Luis Orozco Aguilar

PhD candidate in the School of Ecosystem and Forest Sciences, Luis Orozco Aguilar, talks about his Urban Trees research and his plans for the future.

Image of Luis Aguilar measuring tree trunk

Urban trees are valuable assets for modern cities and they deliver important environmental and social benefits that enhance city liveability. Since, my background is in Forestry and Agroforestry, working with trees now within an urban context is quite attracting and in line with my passion for crops and trees. So, I decided to study a new sphere of trees outside forest. From my point of view, Urban forestry is both a challenging and rewarding research field with a promising future in Latin America.

The University of Melbourne is ranked within the top 50 universities worldwide. It has a strong background in Horticulture and Forestry Sciences, it also offers a unique opportunity to learn, share and work alongside remarkable researchers and students from all over the world, while linking with industry and local authorities. The Burnley campus has amazing facilities and easy access to library and labs. It is actually the best Uni in Australia.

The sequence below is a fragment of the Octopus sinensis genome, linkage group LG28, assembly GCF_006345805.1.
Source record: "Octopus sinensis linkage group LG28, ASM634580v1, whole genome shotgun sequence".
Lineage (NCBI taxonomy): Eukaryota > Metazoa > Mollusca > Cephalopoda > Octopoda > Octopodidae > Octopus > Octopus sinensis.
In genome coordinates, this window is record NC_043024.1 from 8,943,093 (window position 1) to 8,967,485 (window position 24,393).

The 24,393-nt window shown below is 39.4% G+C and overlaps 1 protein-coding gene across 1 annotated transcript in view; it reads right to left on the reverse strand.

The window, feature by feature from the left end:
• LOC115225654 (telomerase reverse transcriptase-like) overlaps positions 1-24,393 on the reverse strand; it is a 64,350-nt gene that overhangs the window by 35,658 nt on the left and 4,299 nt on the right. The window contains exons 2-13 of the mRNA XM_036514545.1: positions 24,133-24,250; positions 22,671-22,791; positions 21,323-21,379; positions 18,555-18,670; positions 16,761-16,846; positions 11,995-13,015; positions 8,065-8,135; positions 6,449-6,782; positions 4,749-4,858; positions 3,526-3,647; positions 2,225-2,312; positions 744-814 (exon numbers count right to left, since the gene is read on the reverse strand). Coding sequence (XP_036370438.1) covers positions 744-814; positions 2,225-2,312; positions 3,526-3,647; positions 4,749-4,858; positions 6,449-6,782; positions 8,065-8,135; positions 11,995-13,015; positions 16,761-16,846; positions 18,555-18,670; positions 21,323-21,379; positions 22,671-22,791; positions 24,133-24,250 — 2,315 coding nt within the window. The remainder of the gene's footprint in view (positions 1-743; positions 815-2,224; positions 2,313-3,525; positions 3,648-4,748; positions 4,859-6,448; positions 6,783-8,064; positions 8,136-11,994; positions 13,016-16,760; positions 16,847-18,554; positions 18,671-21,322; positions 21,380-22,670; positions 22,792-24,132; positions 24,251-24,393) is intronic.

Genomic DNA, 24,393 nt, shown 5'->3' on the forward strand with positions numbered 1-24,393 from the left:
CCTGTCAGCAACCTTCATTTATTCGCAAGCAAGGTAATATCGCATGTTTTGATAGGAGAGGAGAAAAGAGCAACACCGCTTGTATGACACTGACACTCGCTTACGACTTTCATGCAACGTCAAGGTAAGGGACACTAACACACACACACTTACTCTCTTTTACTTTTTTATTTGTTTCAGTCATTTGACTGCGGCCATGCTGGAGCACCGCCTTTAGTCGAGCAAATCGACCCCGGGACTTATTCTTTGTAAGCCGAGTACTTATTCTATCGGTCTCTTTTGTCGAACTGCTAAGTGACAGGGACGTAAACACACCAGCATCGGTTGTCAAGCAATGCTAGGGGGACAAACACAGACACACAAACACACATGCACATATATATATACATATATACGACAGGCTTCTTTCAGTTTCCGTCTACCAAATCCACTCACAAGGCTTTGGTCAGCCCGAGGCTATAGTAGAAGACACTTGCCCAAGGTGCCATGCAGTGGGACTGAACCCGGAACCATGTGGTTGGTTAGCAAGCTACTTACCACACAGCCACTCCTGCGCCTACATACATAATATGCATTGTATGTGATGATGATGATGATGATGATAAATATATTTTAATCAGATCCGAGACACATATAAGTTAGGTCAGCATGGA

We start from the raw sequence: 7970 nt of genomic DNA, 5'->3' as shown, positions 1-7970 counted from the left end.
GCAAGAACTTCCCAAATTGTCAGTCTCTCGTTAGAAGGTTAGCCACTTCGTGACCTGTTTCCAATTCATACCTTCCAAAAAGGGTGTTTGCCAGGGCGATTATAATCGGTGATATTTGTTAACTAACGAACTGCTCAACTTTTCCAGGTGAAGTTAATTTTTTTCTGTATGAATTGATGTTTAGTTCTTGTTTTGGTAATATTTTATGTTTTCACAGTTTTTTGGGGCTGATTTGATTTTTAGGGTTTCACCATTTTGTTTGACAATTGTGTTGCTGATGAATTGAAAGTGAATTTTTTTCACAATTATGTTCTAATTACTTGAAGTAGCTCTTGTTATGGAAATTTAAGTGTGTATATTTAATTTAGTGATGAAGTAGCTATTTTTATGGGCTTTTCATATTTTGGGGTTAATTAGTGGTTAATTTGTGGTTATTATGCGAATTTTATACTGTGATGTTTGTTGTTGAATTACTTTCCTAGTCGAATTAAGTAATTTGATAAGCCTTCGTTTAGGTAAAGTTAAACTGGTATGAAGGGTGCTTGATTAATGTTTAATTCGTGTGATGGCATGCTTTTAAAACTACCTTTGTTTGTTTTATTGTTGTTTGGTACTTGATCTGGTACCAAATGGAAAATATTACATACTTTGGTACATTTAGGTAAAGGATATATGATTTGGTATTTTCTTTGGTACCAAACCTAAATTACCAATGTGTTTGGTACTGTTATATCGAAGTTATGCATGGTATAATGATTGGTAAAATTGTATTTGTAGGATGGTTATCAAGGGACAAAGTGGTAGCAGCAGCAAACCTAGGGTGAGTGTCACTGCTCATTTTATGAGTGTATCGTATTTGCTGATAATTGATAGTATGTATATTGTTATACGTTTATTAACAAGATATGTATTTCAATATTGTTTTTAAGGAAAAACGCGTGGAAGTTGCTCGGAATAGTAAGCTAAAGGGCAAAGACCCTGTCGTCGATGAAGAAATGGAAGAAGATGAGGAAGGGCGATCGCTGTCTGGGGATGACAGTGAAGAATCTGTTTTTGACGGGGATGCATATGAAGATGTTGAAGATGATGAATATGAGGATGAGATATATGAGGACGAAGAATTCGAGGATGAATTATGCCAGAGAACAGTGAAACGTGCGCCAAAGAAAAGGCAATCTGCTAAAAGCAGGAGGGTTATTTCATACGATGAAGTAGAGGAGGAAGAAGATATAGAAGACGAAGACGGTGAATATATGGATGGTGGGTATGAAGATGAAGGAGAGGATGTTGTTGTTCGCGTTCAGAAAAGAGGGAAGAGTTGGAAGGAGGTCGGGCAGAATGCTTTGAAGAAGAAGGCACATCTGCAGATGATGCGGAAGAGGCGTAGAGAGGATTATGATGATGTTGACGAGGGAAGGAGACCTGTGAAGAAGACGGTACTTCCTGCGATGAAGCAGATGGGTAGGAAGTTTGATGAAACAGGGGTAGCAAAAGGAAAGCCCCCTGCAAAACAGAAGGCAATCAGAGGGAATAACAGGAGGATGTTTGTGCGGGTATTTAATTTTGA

I have developed a novel method (less-invasive, fast and reliable) to assess the growth rates and age of urban trees. Since, traditional methods of dendrochronology are time-consuming, require specialized equipment, software and, ultimately; the coring points may function as potential entry courts for wood decay fungi, the development this method is clearly beneficial for arborists. I have study trees quite old within the Melbourne's Urban Forest, some of them are 135 years old, healthy and growing a 2.2 mm per year, which is pretty wonderful.

After graduation, I would like to be able to find work at a university back home in Nicaragua, promoting urban forestry as a research field and conducting research with colleagues, students and giving some of my knowledge and skills back to the local community.

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